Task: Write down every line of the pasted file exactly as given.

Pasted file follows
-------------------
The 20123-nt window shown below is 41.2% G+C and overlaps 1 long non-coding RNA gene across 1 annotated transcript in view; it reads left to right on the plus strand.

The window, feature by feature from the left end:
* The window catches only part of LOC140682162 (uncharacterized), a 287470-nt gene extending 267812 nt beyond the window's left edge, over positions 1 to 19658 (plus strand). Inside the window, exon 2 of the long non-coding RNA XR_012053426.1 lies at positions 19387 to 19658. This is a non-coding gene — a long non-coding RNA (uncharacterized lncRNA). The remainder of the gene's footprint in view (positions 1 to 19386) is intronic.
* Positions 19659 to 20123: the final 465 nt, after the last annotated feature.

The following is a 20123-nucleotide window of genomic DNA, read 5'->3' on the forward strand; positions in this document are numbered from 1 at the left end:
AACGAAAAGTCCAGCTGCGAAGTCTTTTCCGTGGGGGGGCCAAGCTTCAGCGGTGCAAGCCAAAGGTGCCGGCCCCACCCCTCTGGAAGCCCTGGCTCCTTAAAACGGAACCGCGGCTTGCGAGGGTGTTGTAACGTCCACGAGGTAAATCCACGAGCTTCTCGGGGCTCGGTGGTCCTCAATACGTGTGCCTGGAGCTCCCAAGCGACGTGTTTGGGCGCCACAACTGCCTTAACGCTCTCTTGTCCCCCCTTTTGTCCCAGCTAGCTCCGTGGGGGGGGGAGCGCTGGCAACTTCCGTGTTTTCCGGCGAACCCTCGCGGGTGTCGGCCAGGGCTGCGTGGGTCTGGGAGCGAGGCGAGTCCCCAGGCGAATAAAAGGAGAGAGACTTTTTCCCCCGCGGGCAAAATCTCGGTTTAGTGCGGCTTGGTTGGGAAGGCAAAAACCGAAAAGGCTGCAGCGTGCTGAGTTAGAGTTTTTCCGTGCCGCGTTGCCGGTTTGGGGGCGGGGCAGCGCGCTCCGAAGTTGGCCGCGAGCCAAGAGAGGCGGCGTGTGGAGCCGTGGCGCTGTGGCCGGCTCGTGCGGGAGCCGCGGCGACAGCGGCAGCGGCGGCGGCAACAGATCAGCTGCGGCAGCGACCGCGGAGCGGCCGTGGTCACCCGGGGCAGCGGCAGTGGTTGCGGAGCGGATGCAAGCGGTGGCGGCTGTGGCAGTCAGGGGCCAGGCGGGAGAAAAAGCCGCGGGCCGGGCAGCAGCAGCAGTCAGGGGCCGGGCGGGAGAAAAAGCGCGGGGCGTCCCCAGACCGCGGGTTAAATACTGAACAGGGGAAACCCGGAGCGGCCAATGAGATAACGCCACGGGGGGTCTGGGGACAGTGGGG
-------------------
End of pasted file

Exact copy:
The 20123-nt window shown below is 41.2% G+C and overlaps 1 long non-coding RNA gene across 1 annotated transcript in view; it reads left to right on the plus strand.

The window, feature by feature from the left end:
* The window catches only part of LOC140682162 (uncharacterized), a 287470-nt gene extending 267812 nt beyond the window's left edge, over positions 1 to 19658 (plus strand). Inside the window, exon 2 of the long non-coding RNA XR_012053426.1 lies at positions 19387 to 19658. This is a non-coding gene — a long non-coding RNA (uncharacterized lncRNA). The remainder of the gene's footprint in view (positions 1 to 19386) is intronic.
* Positions 19659 to 20123: the final 465 nt, after the last annotated feature.

The following is a 20123-nucleotide window of genomic DNA, read 5'->3' on the forward strand; positions in this document are numbered from 1 at the left end:
AACGAAAAGTCCAGCTGCGAAGTCTTTTCCGTGGGGGGGCCAAGCTTCAGCGGTGCAAGCCAAAGGTGCCGGCCCCACCCCTCTGGAAGCCCTGGCTCCTTAAAACGGAACCGCGGCTTGCGAGGGTGTTGTAACGTCCACGAGGTAAATCCACGAGCTTCTCGGGGCTCGGTGGTCCTCAATACGTGTGCCTGGAGCTCCCAAGCGACGTGTTTGGGCGCCACAACTGCCTTAACGCTCTCTTGTCCCCCCTTTTGTCCCAGCTAGCTCCGTGGGGGGGGGAGCGCTGGCAACTTCCGTGTTTTCCGGCGAACCCTCGCGGGTGTCGGCCAGGGCTGCGTGGGTCTGGGAGCGAGGCGAGTCCCCAGGCGAATAAAAGGAGAGAGACTTTTTCCCCCGCGGGCAAAATCTCGGTTTAGTGCGGCTTGGTTGGGAAGGCAAAAACCGAAAAGGCTGCAGCGTGCTGAGTTAGAGTTTTTCCGTGCCGCGTTGCCGGTTTGGGGGCGGGGCAGCGCGCTCCGAAGTTGGCCGCGAGCCAAGAGAGGCGGCGTGTGGAGCCGTGGCGCTGTGGCCGGCTCGTGCGGGAGCCGCGGCGACAGCGGCAGCGGCGGCGGCAACAGATCAGCTGCGGCAGCGACCGCGGAGCGGCCGTGGTCACCCGGGGCAGCGGCAGTGGTTGCGGAGCGGATGCAAGCGGTGGCGGCTGTGGCAGTCAGGGGCCAGGCGGGAGAAAAAGCCGCGGGCCGGGCAGCAGCAGCAGTCAGGGGCCGGGCGGGAGAAAAAGCGCGGGGCGTCCCCAGACCGCGGGTTAAATACTGAACAGGGGAAACCCGGAGCGGCCAATGAGATAACGCCACGGGGGGTCTGGGGACAGTGGGG